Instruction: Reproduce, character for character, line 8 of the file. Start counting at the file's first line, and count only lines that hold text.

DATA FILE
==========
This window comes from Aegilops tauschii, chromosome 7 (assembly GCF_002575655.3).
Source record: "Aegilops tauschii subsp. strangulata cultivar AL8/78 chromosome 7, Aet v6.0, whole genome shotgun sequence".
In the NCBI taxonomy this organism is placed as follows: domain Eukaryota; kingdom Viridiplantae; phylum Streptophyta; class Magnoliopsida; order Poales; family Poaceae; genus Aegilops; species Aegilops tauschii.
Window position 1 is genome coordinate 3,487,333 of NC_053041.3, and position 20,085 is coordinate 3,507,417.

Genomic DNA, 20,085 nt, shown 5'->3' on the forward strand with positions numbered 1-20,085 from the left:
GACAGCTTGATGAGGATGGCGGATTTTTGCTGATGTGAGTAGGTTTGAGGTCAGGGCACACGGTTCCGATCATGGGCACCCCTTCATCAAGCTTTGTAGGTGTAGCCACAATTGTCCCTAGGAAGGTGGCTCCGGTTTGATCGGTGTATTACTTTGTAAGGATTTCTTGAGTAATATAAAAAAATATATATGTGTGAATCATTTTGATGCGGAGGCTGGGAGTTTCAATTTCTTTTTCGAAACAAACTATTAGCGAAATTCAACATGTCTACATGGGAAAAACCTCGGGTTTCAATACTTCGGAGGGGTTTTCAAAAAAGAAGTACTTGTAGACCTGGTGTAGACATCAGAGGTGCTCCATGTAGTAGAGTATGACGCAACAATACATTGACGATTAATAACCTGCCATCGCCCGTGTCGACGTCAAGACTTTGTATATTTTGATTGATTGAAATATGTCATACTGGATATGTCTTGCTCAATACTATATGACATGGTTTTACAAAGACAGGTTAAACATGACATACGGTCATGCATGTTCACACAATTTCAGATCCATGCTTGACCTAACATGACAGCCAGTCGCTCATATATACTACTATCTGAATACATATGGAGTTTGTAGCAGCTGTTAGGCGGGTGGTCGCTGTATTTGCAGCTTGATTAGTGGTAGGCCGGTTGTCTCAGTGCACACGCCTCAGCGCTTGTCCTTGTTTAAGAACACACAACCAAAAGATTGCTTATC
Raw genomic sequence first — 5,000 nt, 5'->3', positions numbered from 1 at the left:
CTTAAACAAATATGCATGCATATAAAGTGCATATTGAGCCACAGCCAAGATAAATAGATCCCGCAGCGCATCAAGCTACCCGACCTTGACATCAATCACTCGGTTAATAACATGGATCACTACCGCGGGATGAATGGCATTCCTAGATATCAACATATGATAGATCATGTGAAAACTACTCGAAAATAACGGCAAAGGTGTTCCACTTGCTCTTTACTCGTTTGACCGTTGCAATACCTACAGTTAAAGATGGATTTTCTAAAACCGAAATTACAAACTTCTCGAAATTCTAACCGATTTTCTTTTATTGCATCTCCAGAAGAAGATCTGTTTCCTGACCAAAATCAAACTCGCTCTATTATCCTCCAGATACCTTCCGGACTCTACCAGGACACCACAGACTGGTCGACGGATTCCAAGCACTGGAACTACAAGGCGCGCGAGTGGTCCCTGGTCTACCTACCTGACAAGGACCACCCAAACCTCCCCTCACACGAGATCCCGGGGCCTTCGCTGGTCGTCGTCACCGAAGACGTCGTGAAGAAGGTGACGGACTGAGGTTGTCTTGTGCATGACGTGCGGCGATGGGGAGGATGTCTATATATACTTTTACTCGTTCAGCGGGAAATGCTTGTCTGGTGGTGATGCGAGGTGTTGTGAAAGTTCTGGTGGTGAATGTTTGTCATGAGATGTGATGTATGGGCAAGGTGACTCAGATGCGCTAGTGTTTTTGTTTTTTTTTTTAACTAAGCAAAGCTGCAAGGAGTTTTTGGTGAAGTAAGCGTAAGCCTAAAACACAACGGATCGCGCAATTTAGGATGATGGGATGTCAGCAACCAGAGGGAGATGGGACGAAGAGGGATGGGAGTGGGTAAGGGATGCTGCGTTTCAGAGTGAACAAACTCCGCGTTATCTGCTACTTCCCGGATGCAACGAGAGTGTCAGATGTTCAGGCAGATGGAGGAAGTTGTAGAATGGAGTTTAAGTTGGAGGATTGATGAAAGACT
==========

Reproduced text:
CTTAAACAAATATGCATGCATATAAAGTGCATATTGAGCCACAGCCAAGATAAATAGATCCCGCAGCGCATCAAGCTACCCGACCTTGACATCAATCACTCGGTTAATAACATGGATCACTACCGCGGGATGAATGGCATTCCTAGATATCAACATATGATAGATCATGTGAAAACTACTCGAAAATAACGGCAAAGGTGTTCCACTTGCTCTTTACTCGTTTGACCGTTGCAATACCTACAGTTAAAGATGGATTTTCTAAAACCGAAATTACAAACTTCTCGAAATTCTAACCGATTTTCTTTTATTGCATCTCCAGAAGAAGATCTGTTTCCTGACCAAAATCAAACTCGCTCTATTATCCTCCAGATACCTTCCGGACTCTACCAGGACACCACAGACTGGTCGACGGATTCCAAGCACTGGAACTACAAGGCGCGCGAGTGGTCCCTGGTCTACCTACCTGACAAGGACCACCCAAACCTCCCCTCACACGAGATCCCGGGGCCTTCGCTGGTCGTCGTCACCGAAGACGTCGTGAAGAAGGTGACGGACTGAGGTTGTCTTGTGCATGACGTGCGGCGATGGGGAGGATGTCTATATATACTTTTACTCGTTCAGCGGGAAATGCTTGTCTGGTGGTGATGCGAGGTGTTGTGAAAGTTCTGGTGGTGAATGTTTGTCATGAGATGTGATGTATGGGCAAGGTGACTCAGATGCGCTAGTGTTTTTGTTTTTTTTTTTAACTAAGCAAAGCTGCAAGGAGTTTTTGGTGAAGTAAGCGTAAGCCTAAAACACAACGGATCGCGCAATTTAGGATGATGGGATGTCAGCAACCAGAGGGAGATGGGACGAAGAGGGATGGGAGTGGGTAAGGGATGCTGCGTTTCAGAGTGAACAAACTCCGCGTTATCTGCTACTTCCCGGATGCAACGAGAGTGTCAGATGTTCAGGCAGATGGAGGAAGTTGTAGAATGGAGTTTAAGTTGGAGGATTGATGAAAGACT